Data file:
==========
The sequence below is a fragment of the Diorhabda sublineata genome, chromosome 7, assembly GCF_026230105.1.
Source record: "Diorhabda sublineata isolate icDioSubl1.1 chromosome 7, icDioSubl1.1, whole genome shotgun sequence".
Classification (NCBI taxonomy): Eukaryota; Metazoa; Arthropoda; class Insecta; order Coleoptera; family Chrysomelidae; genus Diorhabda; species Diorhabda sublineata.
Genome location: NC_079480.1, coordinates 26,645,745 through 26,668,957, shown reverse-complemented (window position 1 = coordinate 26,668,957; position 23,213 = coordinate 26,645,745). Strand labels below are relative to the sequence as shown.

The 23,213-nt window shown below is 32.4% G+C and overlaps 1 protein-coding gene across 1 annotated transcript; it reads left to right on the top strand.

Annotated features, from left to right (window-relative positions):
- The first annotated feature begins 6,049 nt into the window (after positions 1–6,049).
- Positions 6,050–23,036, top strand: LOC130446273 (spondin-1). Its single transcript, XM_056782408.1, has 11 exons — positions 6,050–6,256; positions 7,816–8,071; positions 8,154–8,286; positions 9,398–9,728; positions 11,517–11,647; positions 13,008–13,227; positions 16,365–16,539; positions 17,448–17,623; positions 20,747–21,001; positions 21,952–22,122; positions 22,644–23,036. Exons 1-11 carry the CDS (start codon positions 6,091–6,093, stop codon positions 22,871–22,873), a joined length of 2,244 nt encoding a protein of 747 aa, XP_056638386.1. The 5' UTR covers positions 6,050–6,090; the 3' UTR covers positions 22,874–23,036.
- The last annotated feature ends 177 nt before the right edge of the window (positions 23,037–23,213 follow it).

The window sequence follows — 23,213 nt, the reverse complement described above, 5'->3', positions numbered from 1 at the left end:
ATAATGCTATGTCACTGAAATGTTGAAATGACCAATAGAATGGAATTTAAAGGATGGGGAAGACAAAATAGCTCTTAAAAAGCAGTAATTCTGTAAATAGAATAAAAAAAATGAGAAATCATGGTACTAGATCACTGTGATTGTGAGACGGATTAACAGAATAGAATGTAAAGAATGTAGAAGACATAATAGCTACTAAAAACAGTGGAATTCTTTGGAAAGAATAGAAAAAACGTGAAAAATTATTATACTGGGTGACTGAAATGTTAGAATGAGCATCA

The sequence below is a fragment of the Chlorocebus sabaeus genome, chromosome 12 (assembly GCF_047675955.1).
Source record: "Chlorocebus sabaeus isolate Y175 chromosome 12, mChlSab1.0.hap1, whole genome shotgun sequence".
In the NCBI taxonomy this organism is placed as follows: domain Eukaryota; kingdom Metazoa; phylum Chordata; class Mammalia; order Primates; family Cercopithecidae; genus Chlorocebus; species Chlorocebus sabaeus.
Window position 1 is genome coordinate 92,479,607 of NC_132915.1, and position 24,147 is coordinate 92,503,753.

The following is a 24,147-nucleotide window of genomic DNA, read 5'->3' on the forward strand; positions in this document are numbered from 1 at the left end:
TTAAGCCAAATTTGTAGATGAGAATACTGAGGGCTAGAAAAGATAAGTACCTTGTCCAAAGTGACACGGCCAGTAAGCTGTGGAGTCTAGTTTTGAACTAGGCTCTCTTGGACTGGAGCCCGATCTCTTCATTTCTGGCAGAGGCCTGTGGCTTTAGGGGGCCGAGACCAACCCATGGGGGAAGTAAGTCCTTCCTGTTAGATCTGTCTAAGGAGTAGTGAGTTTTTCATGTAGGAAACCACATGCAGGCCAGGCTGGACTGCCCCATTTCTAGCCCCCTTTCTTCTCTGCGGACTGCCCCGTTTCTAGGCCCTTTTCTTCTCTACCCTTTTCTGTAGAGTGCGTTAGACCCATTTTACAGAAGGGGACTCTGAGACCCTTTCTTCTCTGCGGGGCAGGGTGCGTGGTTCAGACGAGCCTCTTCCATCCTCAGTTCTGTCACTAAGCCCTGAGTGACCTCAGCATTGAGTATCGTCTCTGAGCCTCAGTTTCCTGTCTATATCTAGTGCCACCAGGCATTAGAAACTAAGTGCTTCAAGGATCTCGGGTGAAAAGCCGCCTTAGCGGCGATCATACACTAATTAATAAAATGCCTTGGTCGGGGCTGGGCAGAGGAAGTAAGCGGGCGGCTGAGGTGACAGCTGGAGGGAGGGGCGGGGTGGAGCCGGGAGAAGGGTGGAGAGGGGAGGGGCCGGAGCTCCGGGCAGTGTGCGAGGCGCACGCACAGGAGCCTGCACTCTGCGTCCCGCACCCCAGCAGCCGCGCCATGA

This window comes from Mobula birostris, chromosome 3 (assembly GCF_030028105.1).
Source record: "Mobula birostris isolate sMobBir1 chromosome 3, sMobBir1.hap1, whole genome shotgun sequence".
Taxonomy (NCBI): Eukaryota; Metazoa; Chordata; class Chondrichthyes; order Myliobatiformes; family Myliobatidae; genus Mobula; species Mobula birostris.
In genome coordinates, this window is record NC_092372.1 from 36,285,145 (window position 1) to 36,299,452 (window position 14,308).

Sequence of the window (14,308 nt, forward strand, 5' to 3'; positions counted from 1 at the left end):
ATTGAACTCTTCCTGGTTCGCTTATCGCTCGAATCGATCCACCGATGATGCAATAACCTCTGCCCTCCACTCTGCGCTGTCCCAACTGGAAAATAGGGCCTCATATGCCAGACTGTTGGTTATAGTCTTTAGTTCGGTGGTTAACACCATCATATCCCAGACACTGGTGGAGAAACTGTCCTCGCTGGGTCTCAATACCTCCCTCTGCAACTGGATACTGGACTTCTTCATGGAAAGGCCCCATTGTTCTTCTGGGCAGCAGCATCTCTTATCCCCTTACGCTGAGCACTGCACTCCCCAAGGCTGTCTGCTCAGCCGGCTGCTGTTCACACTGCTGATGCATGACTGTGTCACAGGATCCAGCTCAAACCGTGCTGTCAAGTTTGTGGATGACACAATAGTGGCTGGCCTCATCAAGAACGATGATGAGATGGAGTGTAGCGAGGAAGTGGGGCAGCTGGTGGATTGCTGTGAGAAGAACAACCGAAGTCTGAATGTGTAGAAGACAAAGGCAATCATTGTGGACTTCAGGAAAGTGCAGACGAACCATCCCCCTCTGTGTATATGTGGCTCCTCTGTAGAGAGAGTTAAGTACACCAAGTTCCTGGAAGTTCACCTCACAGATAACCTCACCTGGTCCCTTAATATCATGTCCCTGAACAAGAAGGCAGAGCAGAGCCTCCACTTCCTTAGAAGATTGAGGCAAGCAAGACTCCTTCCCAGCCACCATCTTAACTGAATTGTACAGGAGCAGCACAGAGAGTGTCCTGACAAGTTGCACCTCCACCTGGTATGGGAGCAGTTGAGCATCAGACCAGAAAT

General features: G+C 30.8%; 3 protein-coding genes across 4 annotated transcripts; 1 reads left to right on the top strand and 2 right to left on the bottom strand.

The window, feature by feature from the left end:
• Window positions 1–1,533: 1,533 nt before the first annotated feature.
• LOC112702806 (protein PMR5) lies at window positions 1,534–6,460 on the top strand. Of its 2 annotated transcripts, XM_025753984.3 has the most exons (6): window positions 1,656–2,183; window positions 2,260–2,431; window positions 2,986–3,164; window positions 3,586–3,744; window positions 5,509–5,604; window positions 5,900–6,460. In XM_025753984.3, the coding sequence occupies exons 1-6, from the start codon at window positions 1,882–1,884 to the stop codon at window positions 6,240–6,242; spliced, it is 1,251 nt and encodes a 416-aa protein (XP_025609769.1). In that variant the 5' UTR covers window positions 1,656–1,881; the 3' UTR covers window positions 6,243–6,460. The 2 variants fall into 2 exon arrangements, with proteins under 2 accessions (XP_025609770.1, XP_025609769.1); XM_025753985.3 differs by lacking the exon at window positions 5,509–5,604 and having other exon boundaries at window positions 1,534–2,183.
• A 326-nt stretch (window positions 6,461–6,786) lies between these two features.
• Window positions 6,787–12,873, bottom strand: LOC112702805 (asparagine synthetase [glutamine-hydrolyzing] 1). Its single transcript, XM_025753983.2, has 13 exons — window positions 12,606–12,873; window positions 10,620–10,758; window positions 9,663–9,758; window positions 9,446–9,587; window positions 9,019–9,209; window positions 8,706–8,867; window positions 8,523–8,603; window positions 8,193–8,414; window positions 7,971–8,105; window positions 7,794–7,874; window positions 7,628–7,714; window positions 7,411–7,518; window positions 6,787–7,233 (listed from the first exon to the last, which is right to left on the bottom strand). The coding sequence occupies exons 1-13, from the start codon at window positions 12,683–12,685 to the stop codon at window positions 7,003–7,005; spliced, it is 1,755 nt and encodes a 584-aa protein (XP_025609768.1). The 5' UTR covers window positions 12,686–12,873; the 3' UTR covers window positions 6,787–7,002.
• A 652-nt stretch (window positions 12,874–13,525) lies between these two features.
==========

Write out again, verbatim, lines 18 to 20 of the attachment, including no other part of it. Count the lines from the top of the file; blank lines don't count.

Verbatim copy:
This window comes from Mobula birostris, chromosome 3 (assembly GCF_030028105.1).
Source record: "Mobula birostris isolate sMobBir1 chromosome 3, sMobBir1.hap1, whole genome shotgun sequence".
Taxonomy (NCBI): Eukaryota; Metazoa; Chordata; class Chondrichthyes; order Myliobatiformes; family Myliobatidae; genus Mobula; species Mobula birostris.